Wednesday, July 30, 2008

Birthday of Emily Brontë (1818-1848)

I remember Wuthering Heights as one of the best and most passionate love novels I have ever read, but looking back carefully I actually don't think I ever finished it. Although I remember a lot of the novel's action, it had a deeper emotional impact than an intellectual one. Recounting this piece of literature, it is the feeling of despair and impossible love, a contraction around the heart and a sea of sadness in the chest that is present with me. And this hints at why I never finished the story - I simply didn't stand the anguish and turmoil. Being quite an emotional reader (some times, at least) the story's innumerable difficulties were simply too much.
A little biographical information:

It's the birthday of the novelist Emily Brontë, born in Thornton, England, in 1818. Emily Brontë, who wrote what is considered one of the greatest love stories of all time, Wuthering Heights (1847), but who never had a lover and almost never talked to anyone besides her family and her servants. She and her sisters Anne and Charlotte and their brother, Branwell, educated themselves at home, reading their father's large collection of classic literature, while their father locked himself up in his room and even ate dinner alone. Emily was interested in mysticism, and she had no friends. Emily also wrote poetry. Her sister Charlotte discovered some of her verses: "I looked it over, and something more than surprise seized me, —a deep conviction that these were not common effusions, not at all like the poetry women generally write. I thought them condensed and terse, vigorous and genuine. To my ear, they had also a peculiar music—wild, melancholy, and elevating." In 1848, Emily died of tuberculosis when she was just 30 years old, standing in the living room of her family's parsonage with one hand on the mantle. Emily Brontë wrote in Wuthering Heights:

"I cannot express it; but surely you and everybody have a notion that there is, or should be, an existence of yours beyond you. What were the use of creation, if I were entirely contained here?"

"I have dreamed in my life, dreams that have stayed with me ever after, and changed my ideas; they have gone through and through me, like wine through water, and altered the colour of my mind."
I think this last sentence, of dreams permeating one's mind with a watery colour resembling that of wine through water, is exquisite. What a sensual, tactile, even tasty impression it makes! It really is tactility, vision, taste and smell in one image. Remarkable as well as eye and mouth-watering.

Monday, July 28, 2008

Auden, Icarus and Truth

As always, a few musings follow the poem.

Musée Des Beaux Arts
by W. H. Auden

About suffering they were never wrong,
The Old Masters: how well they understood
Its human position; how it takes place
While someone else is eating or opening a window or just walking dully along;
How, when the aged are reverently, passionately waiting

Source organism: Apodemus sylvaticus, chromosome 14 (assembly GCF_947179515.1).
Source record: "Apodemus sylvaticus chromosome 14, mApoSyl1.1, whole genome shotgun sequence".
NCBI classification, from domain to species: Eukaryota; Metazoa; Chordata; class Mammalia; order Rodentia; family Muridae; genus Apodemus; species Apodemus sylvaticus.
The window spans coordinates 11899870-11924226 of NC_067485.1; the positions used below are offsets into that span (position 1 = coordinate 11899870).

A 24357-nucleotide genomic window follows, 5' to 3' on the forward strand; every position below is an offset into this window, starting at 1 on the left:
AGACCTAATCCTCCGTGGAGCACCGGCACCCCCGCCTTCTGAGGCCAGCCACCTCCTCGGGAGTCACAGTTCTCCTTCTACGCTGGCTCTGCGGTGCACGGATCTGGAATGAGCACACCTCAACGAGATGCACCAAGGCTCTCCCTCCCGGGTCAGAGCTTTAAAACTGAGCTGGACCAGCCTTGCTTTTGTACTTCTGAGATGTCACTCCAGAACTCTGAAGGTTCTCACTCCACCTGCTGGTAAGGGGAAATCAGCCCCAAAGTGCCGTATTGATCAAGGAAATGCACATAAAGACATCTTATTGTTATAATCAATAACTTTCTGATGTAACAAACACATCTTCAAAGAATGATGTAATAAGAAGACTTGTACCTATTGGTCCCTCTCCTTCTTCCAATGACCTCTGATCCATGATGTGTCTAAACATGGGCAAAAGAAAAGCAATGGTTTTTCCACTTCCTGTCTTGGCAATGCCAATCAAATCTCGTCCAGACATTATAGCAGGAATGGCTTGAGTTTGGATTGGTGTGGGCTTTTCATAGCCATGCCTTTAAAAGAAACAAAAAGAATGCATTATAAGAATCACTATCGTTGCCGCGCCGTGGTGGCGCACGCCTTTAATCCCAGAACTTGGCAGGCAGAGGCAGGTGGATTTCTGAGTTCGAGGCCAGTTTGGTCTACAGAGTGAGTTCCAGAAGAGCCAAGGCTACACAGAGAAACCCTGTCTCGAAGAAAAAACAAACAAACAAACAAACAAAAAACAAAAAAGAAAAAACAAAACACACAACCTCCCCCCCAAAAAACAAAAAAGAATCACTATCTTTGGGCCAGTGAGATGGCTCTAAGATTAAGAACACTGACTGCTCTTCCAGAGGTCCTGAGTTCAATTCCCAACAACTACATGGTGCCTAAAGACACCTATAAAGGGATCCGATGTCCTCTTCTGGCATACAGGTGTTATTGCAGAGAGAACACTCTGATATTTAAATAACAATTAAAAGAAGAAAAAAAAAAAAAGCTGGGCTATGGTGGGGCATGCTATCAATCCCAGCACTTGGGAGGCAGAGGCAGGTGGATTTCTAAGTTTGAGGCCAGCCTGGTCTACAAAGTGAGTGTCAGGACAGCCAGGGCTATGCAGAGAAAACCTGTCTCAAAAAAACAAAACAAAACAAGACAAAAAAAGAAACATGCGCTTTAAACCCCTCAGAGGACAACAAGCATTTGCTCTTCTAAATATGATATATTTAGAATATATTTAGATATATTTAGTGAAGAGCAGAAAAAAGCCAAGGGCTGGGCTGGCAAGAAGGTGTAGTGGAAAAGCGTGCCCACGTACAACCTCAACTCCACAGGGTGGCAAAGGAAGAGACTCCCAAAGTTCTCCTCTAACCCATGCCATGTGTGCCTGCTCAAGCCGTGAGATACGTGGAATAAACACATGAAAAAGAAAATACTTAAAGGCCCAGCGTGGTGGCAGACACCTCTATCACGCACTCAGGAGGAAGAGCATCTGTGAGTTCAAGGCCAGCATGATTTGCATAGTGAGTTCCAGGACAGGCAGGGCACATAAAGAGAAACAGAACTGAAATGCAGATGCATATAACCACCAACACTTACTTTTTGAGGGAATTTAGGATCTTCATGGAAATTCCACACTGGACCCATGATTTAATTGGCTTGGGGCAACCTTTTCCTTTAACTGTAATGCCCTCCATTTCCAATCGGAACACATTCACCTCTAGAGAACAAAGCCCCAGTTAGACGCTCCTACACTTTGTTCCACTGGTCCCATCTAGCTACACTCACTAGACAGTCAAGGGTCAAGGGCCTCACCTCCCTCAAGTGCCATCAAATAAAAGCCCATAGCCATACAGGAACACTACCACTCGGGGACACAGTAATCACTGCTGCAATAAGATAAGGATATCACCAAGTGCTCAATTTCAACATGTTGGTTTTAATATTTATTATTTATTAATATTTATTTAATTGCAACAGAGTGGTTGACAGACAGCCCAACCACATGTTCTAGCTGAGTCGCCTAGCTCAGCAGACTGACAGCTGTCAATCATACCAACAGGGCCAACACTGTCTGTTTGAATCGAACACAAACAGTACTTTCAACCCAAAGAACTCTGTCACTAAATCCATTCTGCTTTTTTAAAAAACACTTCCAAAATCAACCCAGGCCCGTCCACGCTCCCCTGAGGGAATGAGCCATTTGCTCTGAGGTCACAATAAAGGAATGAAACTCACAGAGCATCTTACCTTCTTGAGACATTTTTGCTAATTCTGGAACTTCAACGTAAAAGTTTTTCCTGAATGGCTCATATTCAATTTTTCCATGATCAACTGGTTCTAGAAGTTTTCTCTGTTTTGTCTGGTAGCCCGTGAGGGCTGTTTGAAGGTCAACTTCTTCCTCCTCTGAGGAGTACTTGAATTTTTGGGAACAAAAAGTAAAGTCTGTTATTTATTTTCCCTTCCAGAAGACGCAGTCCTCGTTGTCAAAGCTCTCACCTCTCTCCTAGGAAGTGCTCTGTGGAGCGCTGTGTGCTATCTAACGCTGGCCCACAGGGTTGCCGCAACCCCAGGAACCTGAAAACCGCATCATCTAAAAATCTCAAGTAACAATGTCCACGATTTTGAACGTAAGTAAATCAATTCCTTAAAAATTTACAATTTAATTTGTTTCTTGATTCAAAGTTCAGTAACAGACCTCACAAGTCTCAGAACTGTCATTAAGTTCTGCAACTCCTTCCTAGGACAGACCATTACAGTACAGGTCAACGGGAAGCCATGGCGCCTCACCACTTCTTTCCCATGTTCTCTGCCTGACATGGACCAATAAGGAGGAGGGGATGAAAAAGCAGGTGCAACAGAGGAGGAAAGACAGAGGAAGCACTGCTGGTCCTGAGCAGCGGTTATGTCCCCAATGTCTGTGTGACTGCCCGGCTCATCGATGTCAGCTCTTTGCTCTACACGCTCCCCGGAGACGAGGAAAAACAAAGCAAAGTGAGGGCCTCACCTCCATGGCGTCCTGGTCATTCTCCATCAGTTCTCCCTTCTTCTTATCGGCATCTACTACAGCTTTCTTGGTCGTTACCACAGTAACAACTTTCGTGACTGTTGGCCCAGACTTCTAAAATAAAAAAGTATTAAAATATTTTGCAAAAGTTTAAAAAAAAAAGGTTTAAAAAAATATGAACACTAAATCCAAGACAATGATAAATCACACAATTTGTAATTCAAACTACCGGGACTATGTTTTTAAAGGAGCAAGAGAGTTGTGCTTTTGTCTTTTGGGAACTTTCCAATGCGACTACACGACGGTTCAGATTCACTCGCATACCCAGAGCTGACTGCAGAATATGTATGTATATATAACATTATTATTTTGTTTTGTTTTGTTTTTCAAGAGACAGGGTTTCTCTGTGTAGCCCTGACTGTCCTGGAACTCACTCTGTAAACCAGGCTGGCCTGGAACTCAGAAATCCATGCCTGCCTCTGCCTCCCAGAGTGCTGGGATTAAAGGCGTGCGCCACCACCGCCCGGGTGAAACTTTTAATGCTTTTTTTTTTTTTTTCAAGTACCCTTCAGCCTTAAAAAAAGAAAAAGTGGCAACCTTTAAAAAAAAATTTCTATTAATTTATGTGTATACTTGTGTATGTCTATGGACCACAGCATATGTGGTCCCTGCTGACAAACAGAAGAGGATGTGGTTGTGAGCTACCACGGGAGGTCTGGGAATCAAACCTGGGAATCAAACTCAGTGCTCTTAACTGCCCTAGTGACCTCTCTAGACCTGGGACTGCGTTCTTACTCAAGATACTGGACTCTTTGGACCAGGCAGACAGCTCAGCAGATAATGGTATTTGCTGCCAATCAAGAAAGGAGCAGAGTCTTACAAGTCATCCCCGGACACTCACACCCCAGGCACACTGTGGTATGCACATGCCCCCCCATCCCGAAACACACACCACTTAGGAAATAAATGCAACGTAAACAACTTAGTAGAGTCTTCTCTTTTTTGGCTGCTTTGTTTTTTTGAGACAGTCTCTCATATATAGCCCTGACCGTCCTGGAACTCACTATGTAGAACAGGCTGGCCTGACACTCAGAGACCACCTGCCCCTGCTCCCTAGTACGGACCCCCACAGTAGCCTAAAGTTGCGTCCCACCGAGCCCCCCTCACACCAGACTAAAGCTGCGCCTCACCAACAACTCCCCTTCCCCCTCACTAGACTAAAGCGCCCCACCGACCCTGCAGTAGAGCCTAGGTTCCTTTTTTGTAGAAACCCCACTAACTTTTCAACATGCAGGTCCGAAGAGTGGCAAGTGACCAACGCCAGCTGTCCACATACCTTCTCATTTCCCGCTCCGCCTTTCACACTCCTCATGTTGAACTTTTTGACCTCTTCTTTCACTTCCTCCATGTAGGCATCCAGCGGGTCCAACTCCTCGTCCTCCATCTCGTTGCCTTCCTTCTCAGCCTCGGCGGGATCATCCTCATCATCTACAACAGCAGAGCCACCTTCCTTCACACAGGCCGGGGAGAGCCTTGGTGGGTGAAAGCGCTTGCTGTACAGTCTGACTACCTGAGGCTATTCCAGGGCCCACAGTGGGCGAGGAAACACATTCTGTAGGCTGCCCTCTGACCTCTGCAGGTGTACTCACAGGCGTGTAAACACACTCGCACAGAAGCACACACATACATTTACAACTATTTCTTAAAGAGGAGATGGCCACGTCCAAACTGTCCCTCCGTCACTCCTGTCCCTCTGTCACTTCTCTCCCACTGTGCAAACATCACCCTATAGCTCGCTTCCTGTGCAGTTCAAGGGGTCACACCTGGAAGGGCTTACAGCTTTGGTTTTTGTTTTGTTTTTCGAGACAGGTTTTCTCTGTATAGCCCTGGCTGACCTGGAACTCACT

For the miraculous birth, there always must be
Children who did not specially want it to happen, skating
On a pond at the edge of the wood:
They never forgot
That even the dreadful martyrdom must run its course
Anyhow in a corner, some untidy spot
Where the dogs go on with their doggy life and the torturer's horse
Scratches its innocent behind a tree.

In Brueghel's Icarus, for instance: how everything turns away
Quite leisurely from the disaster; the ploughman may
Have heard the splash, the forsaken cry,
But for him it was not an important failure; the sun shone
As it had to on the white legs disappearing into the green
Water; and the expensive delicate ship that must have seen
Something amazing, a boy falling out of the sky,
Had somewhere to get to and sailed calmly on.

For a better view of this painting and to get a better chance of spotting the next to invisible splashing of Icarus's legs into the green ocean, thus catching the depressing insight of an apparent human insignificance, click here .

Although I quite agree with Auden on the single human being's relative insignificance, I am also deeply convinced that humanity has an immensely important role to play in the development of the universe. As the most intelligent life form known to us, we carry a wonderful responsability of continual development, of keeping creation alive. Of course, as is becoming more and more clear with pollution, global warming, never ending wars and a violently unfair balance in money and food planetwise, this responsability at the same time holds the danger of corruption and human weakness or even evil (strong word). But great progress, blinding insight and ever deeper love for the rest of existing forms tend to get its opposite pole of stagnation/reactionism, new ways of suppressing and witholding of information and boon that should be to the benefit of all.

As I see it, this dualistic tendency, this inevitable polarity, is just part of a universal law. With expansion comes the possibility of even greater contraction and walking backwards; with blinding light even deeper darkness.

However, this does not make me pessimistic. I have too much faith in human goodness, and in another universal law: Truth will out.

This, as I see it, is deeply true.

Thursday, July 17, 2008

The 14th Dalai Lama in Britain

There is an interesting article out about the Dalai Lama, in the July issue of The New York Review of Books called "How he sees it now" by Jonathan Mirsky.